Wednesday, October 5, 2011

The Evolving Landscape of Business Intelligence

There will always be a need for business decision makers to access business data in order to understand what is going on in their organisations. The Business Intelligence (BI) tools available for this need have changed significantly within the last few years. This article looks at 3 issues that can be seen to be contributing towards the changing BI Landscape. First of all, there has been a shift of power from IT to the end business user. Secondly, there is a move from traditional BI to Business Discovery and lastly the changes in how businesses now actually operate and make decisions can be seen to be making an impact.

To start with, let's look at the new business user. Business users are increasingly becoming more vocal and demanding. The way that we consume, explore and share information has been redefined by the way we search on the internet, the easy to use consumer apps we access, new mobile technologies and social networks. Users now expect business software applications to be as simple, intuitive and user friendly as the applications they use outside the office. Business users are now seeking out tools themselves with or without the help or consent of IT.

Next let's look at Traditional BI. Originally BI was IT driven. Business users would request reports from IT and they would do the necessary work involved to extract, manipulate and present the required data. The Data requirements were pre-determined. IT could often take weeks or months to create the dashboards and reports required.

The new Business Discovery tools that are available put users back in control of data. Business Discovery allows you to explore data rather than drilling down through the data. Data does not have to be predetermined. It works the way your mind works, associatively. One question gives rise to a second question, which gives rise to a third question and so on. In essence, it enables you to ask the last question first and enables train of thought analysis. It allows you to uncover hidden trends in data by not only highlighting associated data, but by also highlighting what is not associated. (For example; how is it that we have sold product x to this customer, but not product y?)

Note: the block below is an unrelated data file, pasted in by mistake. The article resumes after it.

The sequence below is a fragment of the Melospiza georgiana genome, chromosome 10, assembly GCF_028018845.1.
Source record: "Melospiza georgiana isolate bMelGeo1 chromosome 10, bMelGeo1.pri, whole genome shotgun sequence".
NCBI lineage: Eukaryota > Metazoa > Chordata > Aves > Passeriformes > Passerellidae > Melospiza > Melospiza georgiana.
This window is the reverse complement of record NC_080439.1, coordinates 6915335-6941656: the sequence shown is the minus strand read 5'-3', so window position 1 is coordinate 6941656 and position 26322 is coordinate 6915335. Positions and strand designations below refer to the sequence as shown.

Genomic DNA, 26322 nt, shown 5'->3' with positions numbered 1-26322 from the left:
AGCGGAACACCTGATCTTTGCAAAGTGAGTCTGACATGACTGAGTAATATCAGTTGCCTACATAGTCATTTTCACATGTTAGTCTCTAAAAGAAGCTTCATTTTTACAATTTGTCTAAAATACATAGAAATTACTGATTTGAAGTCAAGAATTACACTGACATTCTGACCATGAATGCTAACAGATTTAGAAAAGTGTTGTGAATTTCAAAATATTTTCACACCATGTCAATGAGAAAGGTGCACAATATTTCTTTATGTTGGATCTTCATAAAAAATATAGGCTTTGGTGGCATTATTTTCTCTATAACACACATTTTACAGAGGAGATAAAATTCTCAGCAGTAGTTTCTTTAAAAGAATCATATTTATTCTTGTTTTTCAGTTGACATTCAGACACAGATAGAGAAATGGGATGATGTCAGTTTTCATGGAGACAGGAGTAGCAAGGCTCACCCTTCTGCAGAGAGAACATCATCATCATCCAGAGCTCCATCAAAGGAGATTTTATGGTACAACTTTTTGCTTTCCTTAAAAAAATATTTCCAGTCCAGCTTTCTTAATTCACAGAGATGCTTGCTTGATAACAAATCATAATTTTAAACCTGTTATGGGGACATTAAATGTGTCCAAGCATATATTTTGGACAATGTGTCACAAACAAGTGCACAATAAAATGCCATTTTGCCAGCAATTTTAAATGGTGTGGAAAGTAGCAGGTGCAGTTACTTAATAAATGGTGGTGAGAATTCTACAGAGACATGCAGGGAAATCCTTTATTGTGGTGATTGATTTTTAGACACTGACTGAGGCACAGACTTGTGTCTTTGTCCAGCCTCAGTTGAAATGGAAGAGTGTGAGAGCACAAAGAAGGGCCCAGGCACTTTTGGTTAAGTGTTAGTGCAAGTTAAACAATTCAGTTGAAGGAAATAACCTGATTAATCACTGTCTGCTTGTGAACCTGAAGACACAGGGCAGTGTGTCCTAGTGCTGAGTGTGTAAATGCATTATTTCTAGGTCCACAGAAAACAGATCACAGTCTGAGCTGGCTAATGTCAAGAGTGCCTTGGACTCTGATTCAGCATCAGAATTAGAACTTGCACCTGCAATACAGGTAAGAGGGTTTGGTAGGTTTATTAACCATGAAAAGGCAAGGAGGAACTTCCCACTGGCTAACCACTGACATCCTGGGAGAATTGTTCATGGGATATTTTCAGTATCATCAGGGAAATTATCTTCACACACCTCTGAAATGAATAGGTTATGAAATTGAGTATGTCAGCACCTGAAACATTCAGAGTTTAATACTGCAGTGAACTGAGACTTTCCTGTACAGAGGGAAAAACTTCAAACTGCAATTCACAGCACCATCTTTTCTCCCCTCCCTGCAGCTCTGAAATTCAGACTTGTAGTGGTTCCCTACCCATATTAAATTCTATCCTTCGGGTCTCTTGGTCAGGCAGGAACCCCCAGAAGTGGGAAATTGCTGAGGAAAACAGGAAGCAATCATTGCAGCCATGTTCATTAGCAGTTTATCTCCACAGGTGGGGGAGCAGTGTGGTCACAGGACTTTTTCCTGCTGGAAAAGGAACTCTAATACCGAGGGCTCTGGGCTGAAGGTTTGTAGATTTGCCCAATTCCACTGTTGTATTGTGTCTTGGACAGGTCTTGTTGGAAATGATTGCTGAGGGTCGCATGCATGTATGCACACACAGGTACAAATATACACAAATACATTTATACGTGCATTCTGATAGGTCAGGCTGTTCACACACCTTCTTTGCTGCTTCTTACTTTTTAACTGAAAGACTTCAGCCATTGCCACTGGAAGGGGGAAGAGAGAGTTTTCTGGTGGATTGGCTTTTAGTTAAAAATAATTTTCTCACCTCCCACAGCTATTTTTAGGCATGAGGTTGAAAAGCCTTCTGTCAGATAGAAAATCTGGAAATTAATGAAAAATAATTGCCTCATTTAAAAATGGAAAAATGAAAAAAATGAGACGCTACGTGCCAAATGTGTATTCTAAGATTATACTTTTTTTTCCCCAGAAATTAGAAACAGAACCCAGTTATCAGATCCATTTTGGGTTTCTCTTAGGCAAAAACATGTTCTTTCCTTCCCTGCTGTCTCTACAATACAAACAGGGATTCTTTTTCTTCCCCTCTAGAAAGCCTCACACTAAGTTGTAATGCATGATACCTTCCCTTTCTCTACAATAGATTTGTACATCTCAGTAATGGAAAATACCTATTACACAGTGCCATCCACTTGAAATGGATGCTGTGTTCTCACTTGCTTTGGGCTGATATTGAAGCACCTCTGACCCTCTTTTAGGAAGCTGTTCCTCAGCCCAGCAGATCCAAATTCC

In essence, the new business discovery applications have similar characteristics to the tools and applications that business users adopt outside of the workplace. Business Discovery is fast, simple & intuitive like internet search tools such as google. Business Discovery applications also include a global search facility which allows you to explore the entire data set. You can then manipulate and explore the data from a variety of different angles and visualise it in numerous charts, tables and graphs. The associative search feature enables users to define an experimental journey through the data. Business Discovery applications can pull in data from any source and can be accessed on the go via internet browsers on mobiles and tablets.

Lastly, let's look at how Traditional BI was managed. In the past BI Projects tended to be managed centrally and filtered out to different parts of organisation. For example, a management exec in finance would maybe approach IT to create a dashboard or report on specific financial metrics. The approach was hierarchical and specific to that particular department or area.

However, if you think about it, this doesn't actually fit how most businesses actually communicate and make decisions these days. Businesses actually communicate and make decisions in a much more devolved networked way. Decision making is more widely spread throughout the organisation. The new Business Discovery tools available match this framework. They empower, enable and encourage the end business users at all levels in an organisation to access and explore data to improve decision making.